BEIRUT (Reuters) - Lebanon’s top Sunni Muslim religious leader warned against a slide towards violence on Tuesday after a deadly Beirut shootout added to concerns about deteriorating law and order in a country grappling with a major economic crisis.
The crisis is seen as the biggest threat to Lebanon’s stability since its 1975-90 civil war.
One person was killed and two were wounded in the clash on Monday night in al-Tariq al-Jadida, a mainly Sunni neighbourhood of Beirut. The army said machine guns and rocket-propelled grenades were used in the confrontation which a military source said spiralled out of a personal dispute between individuals.
A gunfight also broke out on Monday in northern area of Lebanon, forcing the army to intervene. In another incident in the Bekaa Valley town of Baalbek, a man was killed in a revenge-driven killing, the National News Agency (NNA) reported.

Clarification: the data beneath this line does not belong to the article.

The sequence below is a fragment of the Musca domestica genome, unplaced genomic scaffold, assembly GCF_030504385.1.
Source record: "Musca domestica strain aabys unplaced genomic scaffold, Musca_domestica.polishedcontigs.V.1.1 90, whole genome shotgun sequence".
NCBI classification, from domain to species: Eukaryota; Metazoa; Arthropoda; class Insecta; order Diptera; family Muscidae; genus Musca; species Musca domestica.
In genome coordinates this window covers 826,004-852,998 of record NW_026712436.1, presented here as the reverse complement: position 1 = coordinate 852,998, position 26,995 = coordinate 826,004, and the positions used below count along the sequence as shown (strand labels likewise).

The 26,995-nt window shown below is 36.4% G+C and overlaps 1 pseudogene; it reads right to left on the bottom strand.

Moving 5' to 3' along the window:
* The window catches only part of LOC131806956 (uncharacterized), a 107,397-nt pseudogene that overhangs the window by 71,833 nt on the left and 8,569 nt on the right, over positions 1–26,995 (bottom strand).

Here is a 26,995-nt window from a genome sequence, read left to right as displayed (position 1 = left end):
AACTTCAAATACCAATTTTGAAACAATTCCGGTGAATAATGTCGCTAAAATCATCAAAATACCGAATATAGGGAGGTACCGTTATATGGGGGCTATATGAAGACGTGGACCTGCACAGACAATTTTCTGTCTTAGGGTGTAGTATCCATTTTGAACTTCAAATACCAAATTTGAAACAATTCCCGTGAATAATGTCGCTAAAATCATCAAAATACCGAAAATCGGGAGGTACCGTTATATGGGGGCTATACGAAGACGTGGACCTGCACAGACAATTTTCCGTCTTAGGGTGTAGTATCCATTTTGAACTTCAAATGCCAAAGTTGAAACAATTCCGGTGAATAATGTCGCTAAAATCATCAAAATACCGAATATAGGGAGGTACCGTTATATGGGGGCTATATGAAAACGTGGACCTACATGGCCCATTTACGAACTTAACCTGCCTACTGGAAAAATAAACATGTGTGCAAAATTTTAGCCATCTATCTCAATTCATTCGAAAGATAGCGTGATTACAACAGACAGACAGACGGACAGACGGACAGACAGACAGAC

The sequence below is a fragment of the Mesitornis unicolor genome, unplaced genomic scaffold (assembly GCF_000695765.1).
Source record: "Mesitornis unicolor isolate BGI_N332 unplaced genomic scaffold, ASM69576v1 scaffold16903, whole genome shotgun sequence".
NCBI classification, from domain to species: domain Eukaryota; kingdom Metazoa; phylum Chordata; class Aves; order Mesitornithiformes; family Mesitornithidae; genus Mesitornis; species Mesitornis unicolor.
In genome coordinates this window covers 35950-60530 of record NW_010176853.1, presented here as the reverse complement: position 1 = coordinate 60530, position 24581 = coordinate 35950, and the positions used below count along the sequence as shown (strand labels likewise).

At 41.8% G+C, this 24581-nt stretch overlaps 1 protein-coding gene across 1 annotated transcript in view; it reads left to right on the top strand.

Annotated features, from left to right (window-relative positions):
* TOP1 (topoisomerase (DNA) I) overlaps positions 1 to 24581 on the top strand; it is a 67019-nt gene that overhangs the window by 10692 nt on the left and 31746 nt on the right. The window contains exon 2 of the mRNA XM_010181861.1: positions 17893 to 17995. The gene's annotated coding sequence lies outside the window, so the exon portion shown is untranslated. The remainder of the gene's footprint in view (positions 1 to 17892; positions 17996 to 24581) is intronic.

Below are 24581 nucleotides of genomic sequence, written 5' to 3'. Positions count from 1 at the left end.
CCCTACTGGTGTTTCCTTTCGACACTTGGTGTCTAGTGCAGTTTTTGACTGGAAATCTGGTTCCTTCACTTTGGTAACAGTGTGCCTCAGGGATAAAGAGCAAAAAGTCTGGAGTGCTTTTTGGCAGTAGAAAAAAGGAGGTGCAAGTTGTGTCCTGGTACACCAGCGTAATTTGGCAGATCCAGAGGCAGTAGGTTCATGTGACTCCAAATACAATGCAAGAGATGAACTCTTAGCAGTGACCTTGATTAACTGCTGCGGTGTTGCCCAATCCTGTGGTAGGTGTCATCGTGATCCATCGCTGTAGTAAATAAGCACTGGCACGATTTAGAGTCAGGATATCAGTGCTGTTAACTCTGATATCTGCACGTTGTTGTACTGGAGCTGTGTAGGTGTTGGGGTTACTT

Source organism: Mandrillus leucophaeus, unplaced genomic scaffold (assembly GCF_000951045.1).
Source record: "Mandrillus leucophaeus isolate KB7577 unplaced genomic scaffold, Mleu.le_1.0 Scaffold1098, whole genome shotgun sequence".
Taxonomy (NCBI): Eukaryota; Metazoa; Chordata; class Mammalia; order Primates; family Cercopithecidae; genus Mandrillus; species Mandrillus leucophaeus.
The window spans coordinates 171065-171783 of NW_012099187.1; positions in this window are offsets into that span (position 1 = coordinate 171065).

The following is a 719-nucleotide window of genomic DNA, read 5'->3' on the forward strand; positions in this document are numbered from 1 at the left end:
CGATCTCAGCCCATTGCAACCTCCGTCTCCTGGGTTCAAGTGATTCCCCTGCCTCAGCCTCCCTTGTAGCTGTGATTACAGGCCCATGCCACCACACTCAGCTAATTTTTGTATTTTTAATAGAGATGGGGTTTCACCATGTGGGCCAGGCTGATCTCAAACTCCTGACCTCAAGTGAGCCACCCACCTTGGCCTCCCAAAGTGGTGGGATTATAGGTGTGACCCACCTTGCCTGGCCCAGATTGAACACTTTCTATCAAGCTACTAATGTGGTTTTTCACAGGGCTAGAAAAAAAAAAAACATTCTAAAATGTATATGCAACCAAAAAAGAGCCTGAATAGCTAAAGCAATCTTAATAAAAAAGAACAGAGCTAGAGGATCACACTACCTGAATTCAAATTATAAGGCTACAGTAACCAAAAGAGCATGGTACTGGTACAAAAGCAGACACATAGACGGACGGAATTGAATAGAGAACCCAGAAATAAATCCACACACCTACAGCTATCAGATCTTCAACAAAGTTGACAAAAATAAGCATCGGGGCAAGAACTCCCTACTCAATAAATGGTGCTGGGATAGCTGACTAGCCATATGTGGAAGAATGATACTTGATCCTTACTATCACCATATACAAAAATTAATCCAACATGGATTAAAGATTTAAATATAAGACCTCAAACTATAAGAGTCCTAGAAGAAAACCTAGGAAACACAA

The incidents, along with other deadly violence in the last month, reflect a breakdown in state authority, the military source said, adding: “There is no longer respect for the state.”
Grand Mufti Sheikh Abdul Latif Derian told interior minister General Mohammed Fahmi that citizens must be “alert and wise and not be drawn into strife, as no dispute is solved with weapons”.
Lebanon’s economic crisis, caused by years of industrial-scale state corruption and mismanagement, has worsened hardship in the nation of about 6 million, as the currency has collapsed, driving up unemployment and plunging many into poverty.
The crisis forced the government to quit and Prime Minister-designate Mustapha Adib has yet to name a new cabinet, which he has said will be in place by mid-September, under pressure from France, which is leading an international push for reforms.
Reporting by Tom Perry and Raya Jalabi; Writing by Edmund Blair, Editing by William Maclean
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